I need an education here.

800 watt head, 2 ohm stable

2x12, 4 ohm 800 watt cab

1x15, 8 ohm 500 watt cab

Anyone see any problems here? I’m not clear on how the power gets divided up. Would the 500 watt 1x15 be at risk?

I should say, I’m talking about both cabs hooked up at the same time. The amp in question is 400 watts at 8 ohms. So, I should be good with either cab solo.

Thnx

As

@agedhorse said, you should be fine.

When the cabs have the same impedance, you simply divide the impedance by the number of cabs. So two 4 ohm cabs will total 4/2 = 2 ohms and two 8 ohm cabs will total 8/2 = 4 ohms.

When the impedance does not match, the math is a bit more complicated. If you connect two cabs with different impedance in parallel, use this formula where Z is impedance:

For example if you have an 8 ohm cabinet and a 4 ohm cabinet:

The amp should be fine with any load that is 2 ohms or higher. The amount of power the amp can make is related to the impedance presented by the speakers. So as

@gtirard mentioned, the power at 2.67 ohms will likely be less than 800W.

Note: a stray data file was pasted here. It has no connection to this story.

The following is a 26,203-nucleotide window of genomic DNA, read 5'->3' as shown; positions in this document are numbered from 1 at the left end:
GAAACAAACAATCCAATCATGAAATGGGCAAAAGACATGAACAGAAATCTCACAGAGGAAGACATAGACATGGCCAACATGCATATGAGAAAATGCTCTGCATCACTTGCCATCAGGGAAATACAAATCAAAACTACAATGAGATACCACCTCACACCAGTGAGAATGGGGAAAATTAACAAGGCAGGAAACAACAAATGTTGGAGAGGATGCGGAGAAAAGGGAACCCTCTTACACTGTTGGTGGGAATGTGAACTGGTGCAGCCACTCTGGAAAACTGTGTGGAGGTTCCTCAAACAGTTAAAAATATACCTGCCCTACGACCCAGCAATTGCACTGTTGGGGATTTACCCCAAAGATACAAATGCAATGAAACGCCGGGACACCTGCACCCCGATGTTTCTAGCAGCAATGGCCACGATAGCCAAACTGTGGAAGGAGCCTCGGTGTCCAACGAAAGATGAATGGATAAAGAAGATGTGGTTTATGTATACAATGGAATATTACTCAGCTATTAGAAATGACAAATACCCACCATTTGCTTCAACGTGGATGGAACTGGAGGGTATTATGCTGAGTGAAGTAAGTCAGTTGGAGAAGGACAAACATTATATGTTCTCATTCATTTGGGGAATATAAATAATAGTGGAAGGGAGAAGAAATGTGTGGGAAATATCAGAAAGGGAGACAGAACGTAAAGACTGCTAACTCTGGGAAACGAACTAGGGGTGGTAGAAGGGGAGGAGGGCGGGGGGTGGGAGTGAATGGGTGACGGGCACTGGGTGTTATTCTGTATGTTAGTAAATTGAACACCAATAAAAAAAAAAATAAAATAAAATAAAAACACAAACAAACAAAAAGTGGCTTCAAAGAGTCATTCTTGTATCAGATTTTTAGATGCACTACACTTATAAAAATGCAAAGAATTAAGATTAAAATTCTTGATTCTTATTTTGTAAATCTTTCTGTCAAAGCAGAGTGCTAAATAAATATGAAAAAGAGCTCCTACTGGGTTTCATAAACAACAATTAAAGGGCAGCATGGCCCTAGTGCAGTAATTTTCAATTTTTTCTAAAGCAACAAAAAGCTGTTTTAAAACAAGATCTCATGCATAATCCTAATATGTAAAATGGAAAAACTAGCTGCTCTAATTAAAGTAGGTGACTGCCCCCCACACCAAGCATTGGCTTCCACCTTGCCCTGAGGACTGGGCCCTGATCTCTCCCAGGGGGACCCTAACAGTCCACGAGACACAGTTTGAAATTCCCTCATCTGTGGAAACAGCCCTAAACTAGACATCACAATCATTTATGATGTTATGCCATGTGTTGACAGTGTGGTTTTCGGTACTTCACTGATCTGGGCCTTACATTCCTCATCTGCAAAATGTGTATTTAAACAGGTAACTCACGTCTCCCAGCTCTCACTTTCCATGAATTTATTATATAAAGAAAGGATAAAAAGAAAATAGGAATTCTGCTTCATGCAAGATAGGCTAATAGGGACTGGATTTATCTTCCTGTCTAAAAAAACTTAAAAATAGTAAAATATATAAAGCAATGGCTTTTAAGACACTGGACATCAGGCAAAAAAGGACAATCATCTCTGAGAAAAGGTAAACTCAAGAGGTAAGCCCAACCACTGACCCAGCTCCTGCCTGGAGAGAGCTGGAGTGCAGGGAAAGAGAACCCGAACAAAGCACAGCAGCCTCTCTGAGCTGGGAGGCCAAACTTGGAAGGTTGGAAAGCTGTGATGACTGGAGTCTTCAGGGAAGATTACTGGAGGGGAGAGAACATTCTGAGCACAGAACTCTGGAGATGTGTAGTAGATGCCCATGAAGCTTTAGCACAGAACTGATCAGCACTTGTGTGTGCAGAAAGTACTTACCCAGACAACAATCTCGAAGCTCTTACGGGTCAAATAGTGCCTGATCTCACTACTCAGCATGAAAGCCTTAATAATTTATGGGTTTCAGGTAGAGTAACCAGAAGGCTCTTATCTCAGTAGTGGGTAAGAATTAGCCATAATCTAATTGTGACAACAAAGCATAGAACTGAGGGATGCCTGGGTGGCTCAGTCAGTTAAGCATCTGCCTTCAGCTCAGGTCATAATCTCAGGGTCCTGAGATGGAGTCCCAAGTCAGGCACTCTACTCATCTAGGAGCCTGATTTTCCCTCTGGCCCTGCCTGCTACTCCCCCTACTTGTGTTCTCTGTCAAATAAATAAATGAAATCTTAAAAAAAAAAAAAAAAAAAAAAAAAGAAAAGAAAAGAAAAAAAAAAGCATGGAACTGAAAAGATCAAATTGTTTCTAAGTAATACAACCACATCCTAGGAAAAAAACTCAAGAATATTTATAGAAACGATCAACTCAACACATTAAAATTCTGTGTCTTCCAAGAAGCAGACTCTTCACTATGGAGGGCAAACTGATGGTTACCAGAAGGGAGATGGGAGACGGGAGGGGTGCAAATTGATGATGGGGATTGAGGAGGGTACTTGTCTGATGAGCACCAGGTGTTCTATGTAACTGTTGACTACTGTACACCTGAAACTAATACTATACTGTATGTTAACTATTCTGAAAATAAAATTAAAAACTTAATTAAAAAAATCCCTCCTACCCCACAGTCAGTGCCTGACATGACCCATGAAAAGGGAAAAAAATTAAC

It's common for amp specs to include power ratings for 2 ohms, 4 ohms, and 8 ohms. Unfortunately this means you are often left to guess in regards to how much power an amp can make at other impedances. For example, 800W Mesa Subway amps are rated 400W at 8 ohms, 800W at 4 ohms, and 800W at 2 Ohms. AFAIK they make approximately 600W at 2.67 ohms

If you have a 4 ohm cab and an 8 ohm cab in parallel, the 4 ohm cab will receive twice as much power as the 8 ohm cab. The easy way to figure this is to divide available power by 3; then give the 4 ohm cab two shares and the 8 ohm cab one share.

For example if the available power is 600W: \

- 600/3 = 200W per share
- 4 ohm cab gets 2 x 200 = 400W
- 8 ohm cab gets 1 x 200 = 200W

Total power is 400 + 200 = 600W.